Sunday, March 27, 2016
Legend of the: The Mound and the Old People (A Minnesota Tale) The Hyperborean Mythos
I had gone into Minnesota to track down and correlate one of the ghost stories that still lingered on with the population along the Mississippi, from its upper most wooded parts down and around the bend and mound area of Pigs Eye, as it was referred to in the 1820s and thereafter, and cliffs of St. Paul, and Minneapolis. Mark Twain, had once visited St. Paul, and called it quite the hidden secret.
I was searching for its lost lore, I could now vouch for that, for it had a strong and old Indian validation of lost legends. I now prefer to them, in particular one, as open-air ghost stories, or tales, told by old white folks back in the early 1960s, of those earlier years of the 1880s, which sounded flat. Indian mythology should be told by Native Americans, all woven around those vast, lonely looking mounds, resting quietly along the rim of the cliffs. When told by the Indians I could hear the hooves and the feet and the thud and the blows, the muffled cries of warriors. The Chippewa, or Ojibwa, the Cayuga, the old people.
I met an old fur seller in the late 1960s, he was in his 90s, and he lived up on York Street, on the East Side of St. Paul, and held these ghost tales in frightened veneration, and talked little of them, but he liked my beer, and so one evening he told me a story; a tale-teller he wasn’t, but his Indian friend was, and neither one was never too clear, and it sounded more on the order of phenomena, and as the white old fella said, “The older the tale, the bigger the spirit,” and we all three laughed.
Now it is the year 2016, all of this is old stuff from my youth, I’m now sixty-eight, but the tale remains deep inside my head, and I’m no ethnologist, but I have traveled some, and legends always have a strain of truth to them, and if this one then has just that, it is enough for a true legend of long buried races.
. . .
“It is an old, old tale,” said the old Indian, and his fur trading partner nodded his head in agreement, “so old it is wholly new to the outside world of looking into. It is a thrill to it for me, because it comes in fact out of the remote history of my family, Red Wing Reservation, although it is wound up with an old snake myth. It is centered on a huge mound, that looks more like a product of nature now, or a small hill, yet it is as it is, a mound, burial place by a prehistoric tribe. And it is haunted, I have gone by it many times, it is along the Mississippi on the cliffs, the figures which are buried in it are seven, from the reservation I have mentioned.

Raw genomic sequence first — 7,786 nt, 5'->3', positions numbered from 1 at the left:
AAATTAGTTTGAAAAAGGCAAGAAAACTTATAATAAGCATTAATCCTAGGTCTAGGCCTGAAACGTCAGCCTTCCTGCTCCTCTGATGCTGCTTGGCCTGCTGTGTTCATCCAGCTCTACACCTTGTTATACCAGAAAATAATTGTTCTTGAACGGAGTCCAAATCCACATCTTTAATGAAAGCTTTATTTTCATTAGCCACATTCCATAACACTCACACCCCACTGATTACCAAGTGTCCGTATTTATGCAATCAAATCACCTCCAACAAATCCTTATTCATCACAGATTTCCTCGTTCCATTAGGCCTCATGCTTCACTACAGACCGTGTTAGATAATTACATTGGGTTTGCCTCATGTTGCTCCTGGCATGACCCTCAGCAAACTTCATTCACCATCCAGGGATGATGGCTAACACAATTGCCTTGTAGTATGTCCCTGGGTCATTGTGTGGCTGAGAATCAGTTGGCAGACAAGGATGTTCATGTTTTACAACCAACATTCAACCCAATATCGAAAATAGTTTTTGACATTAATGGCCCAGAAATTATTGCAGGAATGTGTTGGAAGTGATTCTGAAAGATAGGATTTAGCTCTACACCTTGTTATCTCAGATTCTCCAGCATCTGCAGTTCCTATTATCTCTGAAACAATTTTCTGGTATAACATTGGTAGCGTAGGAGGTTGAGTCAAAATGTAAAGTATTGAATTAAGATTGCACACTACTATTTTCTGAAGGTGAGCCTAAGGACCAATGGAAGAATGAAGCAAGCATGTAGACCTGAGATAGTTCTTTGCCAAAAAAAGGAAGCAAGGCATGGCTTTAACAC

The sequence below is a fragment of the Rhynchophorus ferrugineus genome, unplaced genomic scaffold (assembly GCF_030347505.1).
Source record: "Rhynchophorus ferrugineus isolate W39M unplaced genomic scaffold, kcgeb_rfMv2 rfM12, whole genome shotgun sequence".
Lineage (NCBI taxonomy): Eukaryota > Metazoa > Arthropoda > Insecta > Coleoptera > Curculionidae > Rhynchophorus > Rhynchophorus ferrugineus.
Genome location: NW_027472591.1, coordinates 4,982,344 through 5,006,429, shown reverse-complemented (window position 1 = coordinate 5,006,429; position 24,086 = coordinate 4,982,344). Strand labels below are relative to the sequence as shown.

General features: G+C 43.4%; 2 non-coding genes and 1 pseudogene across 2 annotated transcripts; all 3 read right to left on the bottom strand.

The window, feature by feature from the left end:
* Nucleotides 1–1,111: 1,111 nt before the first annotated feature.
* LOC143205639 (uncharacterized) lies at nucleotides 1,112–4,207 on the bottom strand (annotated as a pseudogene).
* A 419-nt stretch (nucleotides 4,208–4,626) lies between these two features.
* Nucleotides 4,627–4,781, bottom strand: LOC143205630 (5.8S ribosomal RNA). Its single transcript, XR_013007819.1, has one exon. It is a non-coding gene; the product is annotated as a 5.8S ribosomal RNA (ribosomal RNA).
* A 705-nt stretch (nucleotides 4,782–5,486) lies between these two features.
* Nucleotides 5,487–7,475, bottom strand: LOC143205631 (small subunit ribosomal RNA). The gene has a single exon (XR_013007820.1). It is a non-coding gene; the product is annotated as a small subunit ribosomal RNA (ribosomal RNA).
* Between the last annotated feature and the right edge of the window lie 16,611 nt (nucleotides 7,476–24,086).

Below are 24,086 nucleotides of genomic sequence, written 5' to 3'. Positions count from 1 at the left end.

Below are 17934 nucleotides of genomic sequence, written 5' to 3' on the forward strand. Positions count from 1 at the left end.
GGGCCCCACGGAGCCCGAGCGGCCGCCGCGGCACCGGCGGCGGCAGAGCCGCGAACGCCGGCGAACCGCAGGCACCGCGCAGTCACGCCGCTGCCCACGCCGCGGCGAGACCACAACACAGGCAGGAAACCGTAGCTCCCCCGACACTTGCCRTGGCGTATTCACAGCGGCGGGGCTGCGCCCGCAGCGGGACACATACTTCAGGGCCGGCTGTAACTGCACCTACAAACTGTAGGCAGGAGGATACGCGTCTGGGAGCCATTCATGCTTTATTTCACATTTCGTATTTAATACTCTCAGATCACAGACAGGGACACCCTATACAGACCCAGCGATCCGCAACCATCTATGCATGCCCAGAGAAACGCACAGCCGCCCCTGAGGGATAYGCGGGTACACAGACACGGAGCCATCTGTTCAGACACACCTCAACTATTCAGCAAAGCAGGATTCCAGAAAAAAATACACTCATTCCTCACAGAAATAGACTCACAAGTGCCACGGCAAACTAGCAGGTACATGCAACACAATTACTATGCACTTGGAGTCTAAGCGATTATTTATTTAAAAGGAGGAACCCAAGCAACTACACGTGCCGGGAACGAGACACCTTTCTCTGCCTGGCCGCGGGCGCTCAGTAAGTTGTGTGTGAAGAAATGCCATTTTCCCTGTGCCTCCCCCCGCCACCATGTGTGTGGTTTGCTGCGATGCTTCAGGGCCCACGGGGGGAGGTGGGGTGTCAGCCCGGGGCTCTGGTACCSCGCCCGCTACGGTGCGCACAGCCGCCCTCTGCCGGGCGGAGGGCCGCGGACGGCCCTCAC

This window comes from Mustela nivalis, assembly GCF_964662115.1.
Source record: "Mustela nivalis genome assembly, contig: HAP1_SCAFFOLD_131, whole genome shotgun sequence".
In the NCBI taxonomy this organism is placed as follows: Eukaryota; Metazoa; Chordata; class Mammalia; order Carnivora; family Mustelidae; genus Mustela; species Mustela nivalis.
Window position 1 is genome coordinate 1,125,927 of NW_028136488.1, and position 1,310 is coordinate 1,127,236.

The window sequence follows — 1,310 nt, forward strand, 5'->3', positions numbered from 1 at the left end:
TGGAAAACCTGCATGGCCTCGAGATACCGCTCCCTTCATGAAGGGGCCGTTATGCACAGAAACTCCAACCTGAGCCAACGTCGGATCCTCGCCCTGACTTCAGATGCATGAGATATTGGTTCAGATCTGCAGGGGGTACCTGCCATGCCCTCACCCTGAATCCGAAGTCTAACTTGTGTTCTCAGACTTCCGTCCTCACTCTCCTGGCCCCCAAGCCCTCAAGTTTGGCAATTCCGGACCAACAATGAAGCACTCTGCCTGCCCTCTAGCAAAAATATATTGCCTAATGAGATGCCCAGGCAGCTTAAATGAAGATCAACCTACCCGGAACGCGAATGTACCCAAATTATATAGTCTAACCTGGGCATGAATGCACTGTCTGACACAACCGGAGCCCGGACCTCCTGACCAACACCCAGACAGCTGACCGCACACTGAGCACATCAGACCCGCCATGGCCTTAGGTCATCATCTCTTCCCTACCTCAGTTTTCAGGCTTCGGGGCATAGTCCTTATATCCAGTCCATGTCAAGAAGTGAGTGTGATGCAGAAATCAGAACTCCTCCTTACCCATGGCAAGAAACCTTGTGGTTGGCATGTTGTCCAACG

“Each night one of the several warriors buried in this mound leaves till dawn, as a squaw takes his place until he returns, and guides him back to his resting habitation. The apparition, each one is headless. The reason being, the squaw taking his place is because all seven fount over her and beheaded each other, and through sheer remorse, she gave her life up to this task by and by, the spirit of her victims roam the land, feeling their way back to her.
“It was one evening she sustained a mortal wound by a giant black snake that fell upon her from a tree she had been resting against, awaiting for her warrior’s return. Thus the phenomena being this late headless Indian was unable to return to his burial site, unable to find her or the entrance. As the open proof of her death lay next to a tree by the mound, bitten by the snake, and she was buried a distance away from the mound, though alone and in a lonelier landscape.
This ghost, blind without a head, and unable to hear, had only touch, and needed to feel her touch, now an alone and restless figure, feared and shunned, returns to this very area, near the site and cliffs, several times in its long, very long history, digging into many different mounds, unable to find his resting place, his comrades, and never has he found its entrance only the squaw knew. And then this lone spirit, unable to find his sentinel steps out of sight for another generation, leaving his comrades free to rest once more in peace.